* Low blood protein

E. Viral Serositis - Eastern Equine Encephalitis Virus infection

F. Proventricular Dilatation Disease

G. Cloacal atresia in hatchling ñ cant defecate

* Pass a very small swab into the cloaca to make sure it is patent

H. Constipation, Pasted vent

I. Intestinal stasis

26. Can't open mouth

A. Lock Jaw

* Bordetella (a bacteria) infection
* Other bacteria may also be involved such as Enterococcus
* Culture and sensitivity testing

B. Fear or stress - May be associated with pulling from nest or rough handling

27. Lesions in mouth

A. Candidiasis

B. Bacterial stomatitis

C. Vitamin A deficiency

D. Pox Virus infection

E. Bite wounds from siblings

F. Trichomoniasis

G. Pharyngeal puncture

28. Crop feels thick and doughy

A. Candidiasis

B. Dehydration - Chick utilizes fluids and food remains in crop

C. Crop Stasis

D. Too high percent solids

E. Trauma crop/pharyngeal puncture

29. Dark lines visible on abdomen

A. Dark intestinal contents (often hemorrhagic) (See 10D)

B. Infection (See 1A)

C. Starvation - gut stasis

D. Often normal appearance of intestines in newly hatched chick

30. Swelling/scab at Umbilicus

A. Poor umbilical seal

B. Infection

C. Normal umbilical scab of neonate - drops off when 3-10 days old

31. Red Mass, Intestine protruding from rectum

A. Intussussception - Telescoping of one section of the intestine into another - usually fatal if intestinal segment is seen protruding from rectum

B. Cloacal prolapse - Distinguishable from intussussception on physical exam

32. Toes swollen or constricted

A. Twine threads wrapped around digits

B. Constricted toe syndrome

* May be associated with desiccation, low environmental humidity (See 12)
* Surgical repair - See your veterinarian
* Can result in loss of toes if not corrected
* Idiopathic

33. Eyes swollen

A. Infection

B. Foreign body

C. Stunted - eyes appear prominent

D. Congenital deformity with prominent anterior chamber - lutino ringneck (Psittacula krameri)

E. Lacrimal sac infection, abscessation - see veterinarian

F. Sinusitis

34. Eyes fail to open at proper time

A. Stunting (See 8)

B. Lids sealed - low environmental humidity

C. Congenital abnormality

* Arts of lids
* Micro-ophthalmia

35. Ears full of white material

A. Stunting - small ear opening especially common in stunted macaws (See 8)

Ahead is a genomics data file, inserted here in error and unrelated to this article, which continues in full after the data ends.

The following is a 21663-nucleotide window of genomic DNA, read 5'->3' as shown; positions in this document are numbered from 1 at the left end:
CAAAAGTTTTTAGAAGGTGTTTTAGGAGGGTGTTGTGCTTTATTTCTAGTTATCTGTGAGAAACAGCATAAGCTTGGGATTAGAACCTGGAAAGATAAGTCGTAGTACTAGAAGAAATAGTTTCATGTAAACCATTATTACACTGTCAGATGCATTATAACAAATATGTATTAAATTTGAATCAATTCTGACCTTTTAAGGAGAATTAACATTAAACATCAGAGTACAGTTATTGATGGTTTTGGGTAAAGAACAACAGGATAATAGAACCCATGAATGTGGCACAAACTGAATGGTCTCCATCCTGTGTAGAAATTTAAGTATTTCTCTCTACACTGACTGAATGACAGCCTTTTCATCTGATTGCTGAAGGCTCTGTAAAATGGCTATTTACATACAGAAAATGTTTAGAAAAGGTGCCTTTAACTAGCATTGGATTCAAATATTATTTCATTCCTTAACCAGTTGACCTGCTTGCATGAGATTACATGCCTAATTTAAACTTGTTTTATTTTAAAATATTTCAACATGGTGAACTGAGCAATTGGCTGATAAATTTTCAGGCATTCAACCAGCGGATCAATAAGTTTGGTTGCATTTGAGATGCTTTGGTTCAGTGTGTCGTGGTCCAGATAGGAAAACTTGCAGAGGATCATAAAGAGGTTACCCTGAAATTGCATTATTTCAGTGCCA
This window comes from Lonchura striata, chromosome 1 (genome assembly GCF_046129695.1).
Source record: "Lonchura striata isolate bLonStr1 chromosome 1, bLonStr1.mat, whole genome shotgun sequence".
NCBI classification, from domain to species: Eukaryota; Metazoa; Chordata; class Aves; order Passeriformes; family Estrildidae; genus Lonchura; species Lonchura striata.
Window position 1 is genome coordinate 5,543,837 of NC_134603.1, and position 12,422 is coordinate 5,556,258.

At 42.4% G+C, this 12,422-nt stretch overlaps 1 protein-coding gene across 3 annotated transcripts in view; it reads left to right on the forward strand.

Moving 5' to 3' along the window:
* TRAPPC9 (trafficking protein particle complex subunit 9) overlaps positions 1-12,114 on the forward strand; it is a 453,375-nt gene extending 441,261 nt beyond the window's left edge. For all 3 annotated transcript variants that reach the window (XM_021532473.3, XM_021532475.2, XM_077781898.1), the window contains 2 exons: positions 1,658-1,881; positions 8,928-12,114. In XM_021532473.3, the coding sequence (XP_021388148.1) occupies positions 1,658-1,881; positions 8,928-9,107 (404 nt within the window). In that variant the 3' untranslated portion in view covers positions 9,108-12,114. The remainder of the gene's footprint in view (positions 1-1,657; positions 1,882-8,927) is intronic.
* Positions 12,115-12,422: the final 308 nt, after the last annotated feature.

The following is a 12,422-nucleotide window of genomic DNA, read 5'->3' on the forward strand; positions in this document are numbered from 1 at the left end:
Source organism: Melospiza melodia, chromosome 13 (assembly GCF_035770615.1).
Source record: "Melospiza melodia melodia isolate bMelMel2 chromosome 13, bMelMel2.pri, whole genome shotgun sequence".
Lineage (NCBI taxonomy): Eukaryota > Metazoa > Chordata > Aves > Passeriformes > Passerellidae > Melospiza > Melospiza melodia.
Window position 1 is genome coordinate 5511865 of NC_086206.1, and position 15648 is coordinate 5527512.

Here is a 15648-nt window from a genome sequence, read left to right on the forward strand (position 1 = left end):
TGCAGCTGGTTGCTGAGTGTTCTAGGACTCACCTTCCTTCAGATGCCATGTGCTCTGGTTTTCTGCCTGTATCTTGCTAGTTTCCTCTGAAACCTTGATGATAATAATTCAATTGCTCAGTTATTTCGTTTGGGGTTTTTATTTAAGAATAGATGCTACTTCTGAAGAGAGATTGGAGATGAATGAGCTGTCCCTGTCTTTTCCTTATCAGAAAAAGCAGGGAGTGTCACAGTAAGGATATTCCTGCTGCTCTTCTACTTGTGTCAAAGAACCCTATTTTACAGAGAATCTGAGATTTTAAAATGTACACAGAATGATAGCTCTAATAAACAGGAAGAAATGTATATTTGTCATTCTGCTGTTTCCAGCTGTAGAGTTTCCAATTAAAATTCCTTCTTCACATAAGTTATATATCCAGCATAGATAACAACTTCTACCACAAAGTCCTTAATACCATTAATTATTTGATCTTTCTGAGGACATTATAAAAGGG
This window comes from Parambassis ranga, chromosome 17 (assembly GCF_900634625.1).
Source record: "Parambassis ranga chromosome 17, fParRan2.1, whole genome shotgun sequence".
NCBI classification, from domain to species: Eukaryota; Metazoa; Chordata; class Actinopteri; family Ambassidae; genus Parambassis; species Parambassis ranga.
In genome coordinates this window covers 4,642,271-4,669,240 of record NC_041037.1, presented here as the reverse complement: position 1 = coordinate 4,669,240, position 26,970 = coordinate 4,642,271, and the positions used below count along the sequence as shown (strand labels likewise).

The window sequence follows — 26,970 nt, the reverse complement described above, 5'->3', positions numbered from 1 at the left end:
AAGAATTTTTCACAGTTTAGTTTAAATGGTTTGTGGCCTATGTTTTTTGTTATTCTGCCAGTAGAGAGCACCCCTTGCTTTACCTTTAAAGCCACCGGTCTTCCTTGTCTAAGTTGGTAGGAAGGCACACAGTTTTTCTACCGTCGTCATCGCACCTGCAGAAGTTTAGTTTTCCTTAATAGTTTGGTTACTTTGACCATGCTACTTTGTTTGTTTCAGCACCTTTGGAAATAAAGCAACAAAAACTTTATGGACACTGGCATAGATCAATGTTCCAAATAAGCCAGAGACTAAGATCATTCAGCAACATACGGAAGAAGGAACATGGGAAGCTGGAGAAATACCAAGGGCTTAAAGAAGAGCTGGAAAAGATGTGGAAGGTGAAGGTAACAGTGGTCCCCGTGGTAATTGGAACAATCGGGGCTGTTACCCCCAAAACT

B. Infection - bacterial, fungal

C. Neotropical psittacines ears are not open at hatching and open at approximately the same time as the eyes

D. Vitamin A deficiency

36. Delayed feather emergence

A. Stunting (See 8)

B. Malnutrition

C. Psittacine Beak and Feather Disease

D. Polyoma virus infection

E. Temperature too high?

37. Feathers malformed

A. Malnutrition

B. Unknown nutritional/metabolic problem

C. Photoperiod too long

D. Low environmental humidity- drying of the tips of feather sheaths of pin feathers

E. Feather Fungus

F. Infectious

* Psittacine Beak and Feather Disease
* Polyoma virus infection

G. Trauma to the emerging pin feathers especially secondary flight feathers


38. Indented lesions on beak


A. Bites from cage mates

B. Beak tip caught in cage wire

C. Beak too soft - improper calcium/phosphorus ratio (See 13E)

39. Bloody lesions inside mouth

A. Bite wounds from siblings

B. Pharyngeal puncture

40. Swelling/discoloration of head, neck and crop

A. Bite wounds from siblings

B. Pharyngeal or esophageal punctures

* Emergency - requires immediate surgical intervention

C. Crop burns

D. Subcutaneous emphysema

* Leakage of air under skin from airsacs
* Usually associated with trauma

41. Ballooning of skin

A. Subcutaneous emphysema

B. Distention of cervicocephalic airsac

C. Air-gulping

* Swallowing of air during or after feeding
* Potentiated by dribble ng
* Fermentation of food in the crop producing gas

42. Air in crop

A. Air-gulping

B. Slow feeding, swallowing air with food

C. Forcing air into crop with syringe and/or tube feeding

D. Fermentation of food in the crop

43. Diarrhea

A. Infection (See 1A)

B. Parasitism ñ Protozoa/worms (See 1A)

C. Contamination of food or water

D. Excessive dietary protein for age or species

E. Malnutrition

F. Intussussception

G. Intestinal hemorrhage-Starvation (See 10D)

H. Excessive dietary milk products - Lactose intolerance

I. Excessive insoluble fiber in diet

J. Excessive vegetable or fruits in diet

K. Abrupt change in diet - make dietary changes gradually

L. Food allergy

44. Polyuria

A. Low percent solids (See 1G)

B. Vitamin D toxicity

C. Congenital/ developmental kidney disease (See 4E)

D. Polyoma virus infection E. Too high dietary mineral content

F. Diabetes - Blood profile

45. Nasal Discharge

A. Chick is too cold

B. Infection (See 1A)

C . Sinusitis

D. Foreign body in nostrils

E. Vitamin A deficiency

F. Choanal atresia

G. Aspiration of food

* Food aspirated into lungs
* Food aspirated in nostrils/sinuses

H. Dusty Environment

* Check air-conditioner filters
* Check brooder filters, fans
* Particulate matter in room such as from bedding materials - don't empty tubs of bedding inside the building
* Low environmental humidity, respiratory tissues become dry and irritated

I. Allergies?


46. Labored breathing, panting

A. Aspiration of food - aspiration pneumonia

B. Chick too hot

C. Infection, pneumonia

D. Ascites- abdominal distention (See 25)

E. Obesity (See 9)

F. Abdominal pain

47. Hemorrhage when feather pulled

A. Polyoma virus infection - possibly other severe systemic infections

B. Possible vitamin K deficiency

48. Death

Don't guess. Have your veterinarian perform a necropsy. Necropsy is a vital diagnostic tool for flock management.